Reflections……….is mama dead?*

get-attachment.aspxThe sounds of silence only meant one thing, stay out of the way of mama. Mama was the matriarch of the family and was filled with wise sayings and philosophy.   Familiar quotes went like this; “you will not get any dessert until you have eaten everything on your plate,” “put a belt on and pull your pants up,” “don’t wear your hat when you are inside,” “when you get home this afternoon we’re going to the barber shop,” “if you do that again you get a whipping,” “go get me a switch,” “polish those shoes before we go to church Sunday,” “don’t you dare sit down when a grown-up comes in the room,” “It’s ‘yes’ sir not yea.” “look at me when I talk to you,” “when we get there I don’t want to hear a word out of you.” These were not comments indigenous to a specific family but to a culture. (editors note: In America there were two dominant cultures. The common colloquialism describing these groups was,  white folks and colored folks). The matriarch of all families was the ‘black’ (African-American was not a word during this time) ‘mama’.  History clearly describes the positive impact the black Mama had on the culture and the family unit. In both cultures mama was mama and debates and negotiation took the back seat.

While Mama’s daily quotations may seem, shall we say direct, there was no greater love than the love of a mama for her children.  She had the best hugs you could imagine. She was the ultimate psychologist which could be seen with her comments such as; “the first dessert  goes to____because he has been a ‘good’ boy”, “come here child, mama wants to give you a hug”, “come sit in my lap”, “hold my hand”, “let me tell you what ________did at school” or, “let mama kiss it.”

In the opening scene of the movie ‘Saving Private Ryan’ screams for life could be heard on the beaches as young men were being shot. More than once you could hear these young soldiers calling for ‘mama’. When television first began to interview individuals, invariably the person being interviewed wanted to say, “hi mom.”  A favorite commercial by AT&T has Bear Bryant in his office telling the audience to call their moms. He closes the commercial saying “I wish I could call my mom.” It was later in life when we learned that my older brother, who was in the Army during World War II, had sent a letter home every week and these letters were the result of a sergeant who made the ‘boys’ write their moms.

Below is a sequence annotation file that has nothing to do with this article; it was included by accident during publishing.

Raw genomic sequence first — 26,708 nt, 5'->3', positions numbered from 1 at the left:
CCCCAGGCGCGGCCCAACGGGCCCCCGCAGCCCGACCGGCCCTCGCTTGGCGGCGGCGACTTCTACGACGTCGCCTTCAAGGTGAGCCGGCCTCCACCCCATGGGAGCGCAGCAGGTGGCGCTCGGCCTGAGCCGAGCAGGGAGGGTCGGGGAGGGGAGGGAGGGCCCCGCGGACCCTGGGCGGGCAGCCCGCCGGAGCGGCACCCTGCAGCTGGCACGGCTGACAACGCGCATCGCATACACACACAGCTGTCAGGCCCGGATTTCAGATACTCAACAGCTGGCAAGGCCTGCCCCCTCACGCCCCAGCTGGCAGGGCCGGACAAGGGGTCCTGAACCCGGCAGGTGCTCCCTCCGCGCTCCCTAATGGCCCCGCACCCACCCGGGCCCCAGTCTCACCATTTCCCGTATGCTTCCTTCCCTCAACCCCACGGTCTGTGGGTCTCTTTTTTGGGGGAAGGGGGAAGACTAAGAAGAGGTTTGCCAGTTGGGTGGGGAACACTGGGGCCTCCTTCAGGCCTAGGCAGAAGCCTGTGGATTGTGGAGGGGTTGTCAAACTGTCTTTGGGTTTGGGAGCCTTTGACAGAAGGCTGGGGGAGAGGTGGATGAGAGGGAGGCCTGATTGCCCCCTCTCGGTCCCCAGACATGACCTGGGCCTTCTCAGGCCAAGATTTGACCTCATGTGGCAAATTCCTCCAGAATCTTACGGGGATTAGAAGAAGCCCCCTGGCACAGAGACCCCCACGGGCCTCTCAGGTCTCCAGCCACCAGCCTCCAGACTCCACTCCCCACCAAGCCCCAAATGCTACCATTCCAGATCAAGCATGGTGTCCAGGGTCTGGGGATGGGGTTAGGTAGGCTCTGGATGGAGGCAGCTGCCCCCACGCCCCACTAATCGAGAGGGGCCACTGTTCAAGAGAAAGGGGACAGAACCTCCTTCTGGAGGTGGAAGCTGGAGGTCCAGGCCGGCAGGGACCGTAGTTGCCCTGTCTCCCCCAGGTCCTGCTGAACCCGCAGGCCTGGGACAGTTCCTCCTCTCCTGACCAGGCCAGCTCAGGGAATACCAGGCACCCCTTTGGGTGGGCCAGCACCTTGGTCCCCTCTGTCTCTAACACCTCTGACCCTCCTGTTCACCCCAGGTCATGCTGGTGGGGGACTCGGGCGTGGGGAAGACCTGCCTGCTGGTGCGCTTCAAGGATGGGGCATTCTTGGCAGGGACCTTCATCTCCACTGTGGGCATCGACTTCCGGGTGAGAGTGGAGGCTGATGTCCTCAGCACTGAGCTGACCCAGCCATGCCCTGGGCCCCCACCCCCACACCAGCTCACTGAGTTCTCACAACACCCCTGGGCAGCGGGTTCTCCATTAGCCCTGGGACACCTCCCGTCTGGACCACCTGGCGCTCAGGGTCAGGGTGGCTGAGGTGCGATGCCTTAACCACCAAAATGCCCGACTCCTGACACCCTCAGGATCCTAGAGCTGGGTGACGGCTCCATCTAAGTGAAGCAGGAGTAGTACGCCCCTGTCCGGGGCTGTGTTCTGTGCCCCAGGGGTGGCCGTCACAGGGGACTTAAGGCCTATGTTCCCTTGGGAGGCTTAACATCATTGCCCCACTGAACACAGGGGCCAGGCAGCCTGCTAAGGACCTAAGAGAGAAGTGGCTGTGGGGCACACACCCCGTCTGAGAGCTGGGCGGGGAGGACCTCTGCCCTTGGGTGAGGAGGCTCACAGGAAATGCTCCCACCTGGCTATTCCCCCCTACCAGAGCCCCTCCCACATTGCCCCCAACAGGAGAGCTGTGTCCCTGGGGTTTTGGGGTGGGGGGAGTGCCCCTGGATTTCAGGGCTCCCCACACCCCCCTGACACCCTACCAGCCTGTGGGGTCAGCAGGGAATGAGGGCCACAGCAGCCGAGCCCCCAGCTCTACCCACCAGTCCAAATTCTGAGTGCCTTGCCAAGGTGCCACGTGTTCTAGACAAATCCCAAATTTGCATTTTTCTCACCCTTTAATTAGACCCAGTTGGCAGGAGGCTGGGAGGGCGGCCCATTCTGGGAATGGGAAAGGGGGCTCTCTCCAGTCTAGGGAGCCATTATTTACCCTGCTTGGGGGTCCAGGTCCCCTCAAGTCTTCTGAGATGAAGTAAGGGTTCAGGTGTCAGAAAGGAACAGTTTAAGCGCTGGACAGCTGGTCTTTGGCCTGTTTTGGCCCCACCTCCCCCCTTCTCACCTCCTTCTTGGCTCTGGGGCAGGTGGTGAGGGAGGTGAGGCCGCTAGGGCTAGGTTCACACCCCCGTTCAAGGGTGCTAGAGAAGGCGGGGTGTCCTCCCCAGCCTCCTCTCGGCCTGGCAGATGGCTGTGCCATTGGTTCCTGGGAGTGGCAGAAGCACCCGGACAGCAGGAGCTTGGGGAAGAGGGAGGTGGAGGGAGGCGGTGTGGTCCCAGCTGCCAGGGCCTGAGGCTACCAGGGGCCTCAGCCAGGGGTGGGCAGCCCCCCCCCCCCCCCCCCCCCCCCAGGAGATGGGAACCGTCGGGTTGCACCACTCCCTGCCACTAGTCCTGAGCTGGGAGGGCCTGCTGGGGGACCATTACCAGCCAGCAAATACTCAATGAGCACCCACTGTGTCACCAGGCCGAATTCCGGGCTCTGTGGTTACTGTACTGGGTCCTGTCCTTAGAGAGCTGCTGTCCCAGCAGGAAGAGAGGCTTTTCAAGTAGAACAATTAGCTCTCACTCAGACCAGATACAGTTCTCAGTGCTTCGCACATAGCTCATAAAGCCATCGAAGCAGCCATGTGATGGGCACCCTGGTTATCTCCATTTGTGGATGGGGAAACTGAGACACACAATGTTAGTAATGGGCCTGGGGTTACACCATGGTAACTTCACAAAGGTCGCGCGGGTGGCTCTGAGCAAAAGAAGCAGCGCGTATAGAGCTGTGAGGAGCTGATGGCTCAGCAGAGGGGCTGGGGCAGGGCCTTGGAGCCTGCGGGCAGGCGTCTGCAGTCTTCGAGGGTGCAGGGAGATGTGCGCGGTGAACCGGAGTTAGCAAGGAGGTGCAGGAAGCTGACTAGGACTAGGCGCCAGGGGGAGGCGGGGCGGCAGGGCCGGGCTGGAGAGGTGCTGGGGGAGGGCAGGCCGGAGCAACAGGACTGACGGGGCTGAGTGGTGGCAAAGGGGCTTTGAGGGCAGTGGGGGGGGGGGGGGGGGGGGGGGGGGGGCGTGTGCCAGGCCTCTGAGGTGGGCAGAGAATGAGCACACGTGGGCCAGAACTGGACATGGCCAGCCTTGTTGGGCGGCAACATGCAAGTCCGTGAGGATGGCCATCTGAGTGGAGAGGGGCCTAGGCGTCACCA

The family unit in America is having a difficult time. Roles within the family are changing. Participatory management, debates, setting your own agenda are becoming prevalent. Family meals together have become “we don’t have time.” The art of conversation has gone by the way. Moms, dads, and children are like ships passing in the night. The culture of home has gradually given way to the culture of worldliness. Core values that were once the hallmark of children because “Mama” made sure they were learned, displayed and incorporated into life have faded. What has happened to Mama?

A thought to ponder; are the ills we are presently witnessing the result of Mama being dead?

* the term “Mama” is a concept and does not refer to an individual.


Retired in 2008 after 40+ years in education/psychology as researcher, teacher, administrator and college professor.
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